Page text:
Author's Reply

Authors

  • J. S. Bagratee,

    1. Department of Obstetrics and Gynaecology, Nelson R Mandela School of Medicine, University of Natal, Durban, South Africa
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  • J. Moodley,

    1. Department of Obstetrics and Gynaecology, Nelson R Mandela School of Medicine, University of Natal, Durban, South Africa
    2. MRC/UN Pregnancy Hypertension Research Unit, Nelson R Mandela School of Medicine, University of Natal, Durban, South Africa
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  • I. Kleinschmidt,

    1. Department of Biostatistics, Medical Research Council, South Africa
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  • W. Zawilski

    1. Department of Obstetrics and Gynaecology, Nelson R Mandela School of Medicine, University of Natal, Durban, South Africa
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Sir,

I wish to thank von Mandach for her comments regarding our paper1.

Women undergoing elective caesarean section are at low risk as they avoid the risk factors of labour and its duration, rupture of membranes and multiple vaginal examinations that their counterparts undergoing emergency caesarean section are exposed to. This difference is recognised by the reviewers of the Cochrane Library who have analysed antibiotic prophylaxis in elective caesarean section separately2.

Our reported infection rates are comparable to other reported studies in Europe3, and those serving indigent populations4. The study by von Mandach et al., defined wound infection as that having a purulent discharge and positive bacteriology. Our figures for purulent wound infection were 3.3% for placebo and 1.3% for cefoxitin, which are comparable to the von Mandach study. We also recorded wounds that revealed cellulitis and serous/serosanguinous discharge as evidence of wound infection. Regarding bacteriology, 4.6% and 3.4% of women in the placebo and cefoxitin groups, respectively, had microbiologically confirmed wound infection.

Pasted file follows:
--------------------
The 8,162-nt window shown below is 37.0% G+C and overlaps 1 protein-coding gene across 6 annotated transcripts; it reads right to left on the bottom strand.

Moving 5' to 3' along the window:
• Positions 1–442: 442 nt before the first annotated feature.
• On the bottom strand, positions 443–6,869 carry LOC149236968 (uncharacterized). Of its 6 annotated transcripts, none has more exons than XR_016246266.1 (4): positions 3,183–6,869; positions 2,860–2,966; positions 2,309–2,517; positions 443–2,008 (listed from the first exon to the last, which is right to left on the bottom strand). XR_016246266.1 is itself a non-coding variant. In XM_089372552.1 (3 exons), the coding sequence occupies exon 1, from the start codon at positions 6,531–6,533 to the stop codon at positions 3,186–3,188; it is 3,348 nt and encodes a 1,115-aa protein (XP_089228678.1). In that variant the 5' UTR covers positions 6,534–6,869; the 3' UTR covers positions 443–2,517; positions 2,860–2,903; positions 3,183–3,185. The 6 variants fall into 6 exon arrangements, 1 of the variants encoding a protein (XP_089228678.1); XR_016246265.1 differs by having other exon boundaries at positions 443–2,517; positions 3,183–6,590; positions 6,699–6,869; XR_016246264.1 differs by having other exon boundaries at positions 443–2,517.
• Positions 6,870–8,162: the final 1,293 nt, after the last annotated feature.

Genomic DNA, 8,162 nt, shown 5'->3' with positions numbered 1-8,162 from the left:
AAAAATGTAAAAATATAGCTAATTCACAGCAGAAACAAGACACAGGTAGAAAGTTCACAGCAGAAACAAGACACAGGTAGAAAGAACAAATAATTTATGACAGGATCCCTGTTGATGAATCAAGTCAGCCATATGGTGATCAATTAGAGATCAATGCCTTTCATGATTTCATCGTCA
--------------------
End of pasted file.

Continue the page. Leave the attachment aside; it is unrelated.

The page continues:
The aim of antibiotic prophylaxis is to reduce the number of bacteria colonising tissues at the operation site and not necessarily to eliminate all the bacteria present. Therefore, the drug chosen need only be active against most, but not all, of the pathogens that are likely to contaminate the wound. Expensive broad-spectrum antibiotics should be reserved for the treatment of serious wound infections and not used for routine prophylaxis, as they are not more effective than the cheaper limited spectrum antibiotics5. At King Edward VIII Hospital, Durban, cefoxitin is reserved for prophylaxis and is not used in patients with established infection.

von Mandach et al., compared three doses of cefoxitin to a single dose of broad-spectrum ceftriaxone and found no difference in the rate of fever, endometritis and wound infection. They have not compared single with multiple dose cefoxitin and are therefore not able to conclude that higher and more frequent doses will result in lower infection rates. Single dose regimens are recommended as they are effective as multiple dose regiments6–8.

The relative risk for endometritis in our study of 0.5 (0.09–1.92) was not found to be significant and together with a low baseline infection rate of 1.7%, one would need to treat 119 women to prevent one case of endometritis.

We regret the error regarding the anaesthesia data and confirm that over 90% of the women in both groups had spinal anaesthesia, as stated in the text.

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